• More blessings seem to be heaped on those that already feel blessed. Blessings seem to flee from those that fail to recognize the blessings that they already possess.


  • If ďAll the worldís a stage.Ē Who and where is the audience?


  • THE SABOUTERS WITHIN US


  • In trying to solve lifeís problems, no one thing probably interferes more than our emotions, as emotions prevent the reasoning of which we are capable. Solving problems is done with reasoning, not emotions. This is most obvious when extremes of fear and desire overwhelm our reason almost entirely, causing us to make choices that lead to calamity.


  • It would seem that there isnít an alternative in life because emotions tend to spring up spontaneously and often without any hint or warning. There are many circumstances where this canít be prevented, but most of lifeís problems can be solved without encountering oneís disruptive emotions if one only develops a plan to deal with those problems that have some predictability.


  • For instance, there are few problems so needing a solution as finding a suitable lifelong partner to share oneís life with in order to avoid the emotionally crushing divorce that is so common today. If one would first establish what criteria in another that would be needed, in order to be most probably satisfying for the rest of oneís life, one could set about looking for someone likely to fulfill those needs. Once found, then that is the time to fall in love. If one first falls in love, the desires of love tend to obliterate any awareness of the needs that are likely to be crucial in a long-term relationship. This is contrary to the popular notions of love, but it isnít contrary to having a lifelong happy marriage. We should always remember that our passions and fears blind us to even the most obvious needs for using reason.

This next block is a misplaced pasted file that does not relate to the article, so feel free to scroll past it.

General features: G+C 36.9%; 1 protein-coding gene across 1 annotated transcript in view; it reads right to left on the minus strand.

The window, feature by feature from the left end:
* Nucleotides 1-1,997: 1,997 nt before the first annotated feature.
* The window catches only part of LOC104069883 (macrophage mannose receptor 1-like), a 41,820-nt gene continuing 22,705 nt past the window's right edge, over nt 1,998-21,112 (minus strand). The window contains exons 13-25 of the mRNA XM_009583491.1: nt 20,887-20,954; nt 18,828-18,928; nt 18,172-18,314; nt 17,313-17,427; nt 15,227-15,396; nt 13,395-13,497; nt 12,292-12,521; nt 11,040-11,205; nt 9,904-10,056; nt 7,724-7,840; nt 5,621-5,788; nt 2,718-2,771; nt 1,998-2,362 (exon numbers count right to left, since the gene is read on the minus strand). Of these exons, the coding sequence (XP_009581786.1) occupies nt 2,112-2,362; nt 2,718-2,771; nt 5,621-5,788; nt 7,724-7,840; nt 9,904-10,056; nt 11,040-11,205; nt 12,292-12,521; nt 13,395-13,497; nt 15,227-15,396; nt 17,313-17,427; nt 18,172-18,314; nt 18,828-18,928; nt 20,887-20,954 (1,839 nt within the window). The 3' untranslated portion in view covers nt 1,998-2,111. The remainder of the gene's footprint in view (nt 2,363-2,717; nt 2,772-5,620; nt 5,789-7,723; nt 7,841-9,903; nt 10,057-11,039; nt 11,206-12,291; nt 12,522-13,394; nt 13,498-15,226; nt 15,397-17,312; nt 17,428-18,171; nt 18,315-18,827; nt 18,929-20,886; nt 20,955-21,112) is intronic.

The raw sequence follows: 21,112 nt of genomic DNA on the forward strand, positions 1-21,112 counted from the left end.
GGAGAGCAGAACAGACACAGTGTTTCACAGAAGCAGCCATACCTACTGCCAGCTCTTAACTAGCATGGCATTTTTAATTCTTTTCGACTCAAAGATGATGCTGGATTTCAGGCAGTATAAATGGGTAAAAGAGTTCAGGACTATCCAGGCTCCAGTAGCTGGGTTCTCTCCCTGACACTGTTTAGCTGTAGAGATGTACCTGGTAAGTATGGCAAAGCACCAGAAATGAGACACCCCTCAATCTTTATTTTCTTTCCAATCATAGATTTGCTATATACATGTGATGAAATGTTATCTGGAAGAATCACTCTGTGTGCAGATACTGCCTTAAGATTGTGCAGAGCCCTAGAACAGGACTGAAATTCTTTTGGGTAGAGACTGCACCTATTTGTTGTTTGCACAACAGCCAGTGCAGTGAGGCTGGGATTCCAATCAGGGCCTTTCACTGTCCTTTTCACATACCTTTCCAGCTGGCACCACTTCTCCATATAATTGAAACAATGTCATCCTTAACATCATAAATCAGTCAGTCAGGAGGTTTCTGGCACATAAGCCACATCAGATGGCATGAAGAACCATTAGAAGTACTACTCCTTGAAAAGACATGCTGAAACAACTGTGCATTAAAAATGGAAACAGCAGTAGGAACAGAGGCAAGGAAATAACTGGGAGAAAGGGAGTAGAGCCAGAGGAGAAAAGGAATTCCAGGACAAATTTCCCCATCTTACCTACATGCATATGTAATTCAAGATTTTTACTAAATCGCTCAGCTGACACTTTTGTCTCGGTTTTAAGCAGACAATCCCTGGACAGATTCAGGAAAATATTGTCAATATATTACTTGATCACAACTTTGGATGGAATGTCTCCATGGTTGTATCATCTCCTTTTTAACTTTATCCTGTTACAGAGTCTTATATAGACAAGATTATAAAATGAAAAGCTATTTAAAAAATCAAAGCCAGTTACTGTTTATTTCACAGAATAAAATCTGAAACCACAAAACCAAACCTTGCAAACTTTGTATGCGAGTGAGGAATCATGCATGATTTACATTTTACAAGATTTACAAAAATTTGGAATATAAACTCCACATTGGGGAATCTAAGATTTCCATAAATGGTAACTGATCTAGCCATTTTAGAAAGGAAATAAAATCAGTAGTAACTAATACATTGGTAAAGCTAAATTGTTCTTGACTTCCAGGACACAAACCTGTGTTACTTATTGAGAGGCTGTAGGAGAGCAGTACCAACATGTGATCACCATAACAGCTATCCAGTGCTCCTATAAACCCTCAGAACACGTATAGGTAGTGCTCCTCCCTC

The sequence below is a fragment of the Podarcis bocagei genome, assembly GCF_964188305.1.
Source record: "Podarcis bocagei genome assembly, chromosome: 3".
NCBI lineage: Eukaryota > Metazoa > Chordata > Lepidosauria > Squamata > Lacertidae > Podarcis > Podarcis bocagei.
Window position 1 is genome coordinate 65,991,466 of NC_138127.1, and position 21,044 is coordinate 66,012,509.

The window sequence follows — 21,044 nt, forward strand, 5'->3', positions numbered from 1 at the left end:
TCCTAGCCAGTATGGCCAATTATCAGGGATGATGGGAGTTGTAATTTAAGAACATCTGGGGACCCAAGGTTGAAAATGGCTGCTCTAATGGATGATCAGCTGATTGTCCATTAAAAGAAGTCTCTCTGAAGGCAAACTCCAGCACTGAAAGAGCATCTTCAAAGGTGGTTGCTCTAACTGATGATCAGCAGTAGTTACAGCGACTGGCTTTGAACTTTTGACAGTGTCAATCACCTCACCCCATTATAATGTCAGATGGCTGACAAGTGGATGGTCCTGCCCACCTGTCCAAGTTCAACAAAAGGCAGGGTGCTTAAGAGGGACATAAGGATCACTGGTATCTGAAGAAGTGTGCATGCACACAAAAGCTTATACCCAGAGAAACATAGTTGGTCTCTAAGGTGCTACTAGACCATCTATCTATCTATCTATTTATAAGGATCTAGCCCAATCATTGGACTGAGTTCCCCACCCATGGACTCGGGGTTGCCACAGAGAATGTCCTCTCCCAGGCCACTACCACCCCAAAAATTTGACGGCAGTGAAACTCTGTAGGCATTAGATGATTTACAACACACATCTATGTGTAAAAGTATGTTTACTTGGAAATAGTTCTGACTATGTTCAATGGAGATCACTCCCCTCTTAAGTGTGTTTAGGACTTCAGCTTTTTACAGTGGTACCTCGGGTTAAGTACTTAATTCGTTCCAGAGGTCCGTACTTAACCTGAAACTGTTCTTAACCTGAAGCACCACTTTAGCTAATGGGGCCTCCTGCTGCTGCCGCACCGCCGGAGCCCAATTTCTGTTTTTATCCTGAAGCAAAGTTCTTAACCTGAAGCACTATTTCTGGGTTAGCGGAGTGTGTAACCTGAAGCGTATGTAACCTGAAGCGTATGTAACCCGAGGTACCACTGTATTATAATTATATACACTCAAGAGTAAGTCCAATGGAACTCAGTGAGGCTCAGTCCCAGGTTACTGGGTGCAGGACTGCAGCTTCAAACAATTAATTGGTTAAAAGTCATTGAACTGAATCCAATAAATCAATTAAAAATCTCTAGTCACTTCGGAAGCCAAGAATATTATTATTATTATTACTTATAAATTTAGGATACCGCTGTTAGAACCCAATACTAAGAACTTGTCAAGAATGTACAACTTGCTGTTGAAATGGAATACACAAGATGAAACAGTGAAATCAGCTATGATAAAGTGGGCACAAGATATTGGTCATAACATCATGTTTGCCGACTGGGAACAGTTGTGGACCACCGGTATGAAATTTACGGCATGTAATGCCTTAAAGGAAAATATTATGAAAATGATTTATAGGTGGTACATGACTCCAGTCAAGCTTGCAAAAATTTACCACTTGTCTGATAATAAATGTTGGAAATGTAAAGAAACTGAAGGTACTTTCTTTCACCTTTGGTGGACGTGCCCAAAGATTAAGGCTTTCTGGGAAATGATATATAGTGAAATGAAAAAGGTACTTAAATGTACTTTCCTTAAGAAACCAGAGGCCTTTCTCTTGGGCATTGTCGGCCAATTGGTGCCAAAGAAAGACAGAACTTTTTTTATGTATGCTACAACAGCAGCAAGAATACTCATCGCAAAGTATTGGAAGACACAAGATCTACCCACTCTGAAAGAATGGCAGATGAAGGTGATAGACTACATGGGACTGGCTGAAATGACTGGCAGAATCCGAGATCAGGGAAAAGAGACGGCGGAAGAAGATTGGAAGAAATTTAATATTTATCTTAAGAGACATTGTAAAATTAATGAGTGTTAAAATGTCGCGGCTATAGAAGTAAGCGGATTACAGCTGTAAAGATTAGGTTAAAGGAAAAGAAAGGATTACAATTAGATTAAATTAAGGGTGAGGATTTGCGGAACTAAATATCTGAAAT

• It is well documented that emotions are extremely destructive in making investment decisions. In fact, if one can detect any emotion when considering an investment, one would be better off finding another investment. An investment plan is essential to long-term investing success, but few develop a plan, and those that do are often quick to abandon their plan when the predictable failure occurs, as no plan produces profits all of the time.


  • But, one might ask how a plan can be made without emotions being present at the planning. After all, one must first have a desire for an outcome, or the fear of an outcome for a particular plan to be chosen. This is true, but this should be the end of emotional involvement in planning. After that, choices should only be made by employing reasoning in choosing the alternatives that are most likely to achieve ones goals. Once the goal has been achieved, then that will be the time to ďpop the corkĒ on oneís emotions.


  • To those that are accustomed to being emotional through most of the day, this approach may seem cold and unfeeling, and they are correct when it comes to solving problems, however most of oneís day is isnít usually spent solving problems but interacting with others, at which time emotions and spontaneity are usually valued. But those that are emotional should reflect on the emotional consequences of failing in achieving lifeís most important goals. The emotional person is usually more devastated than others, and this is the main reason why emotional people are more likely to have a life full of positive emotions if they would just use reason and planning where problem solving is most needed.


  • WALT HASKINS


Comments - Our Human Nature
Page 79 of  161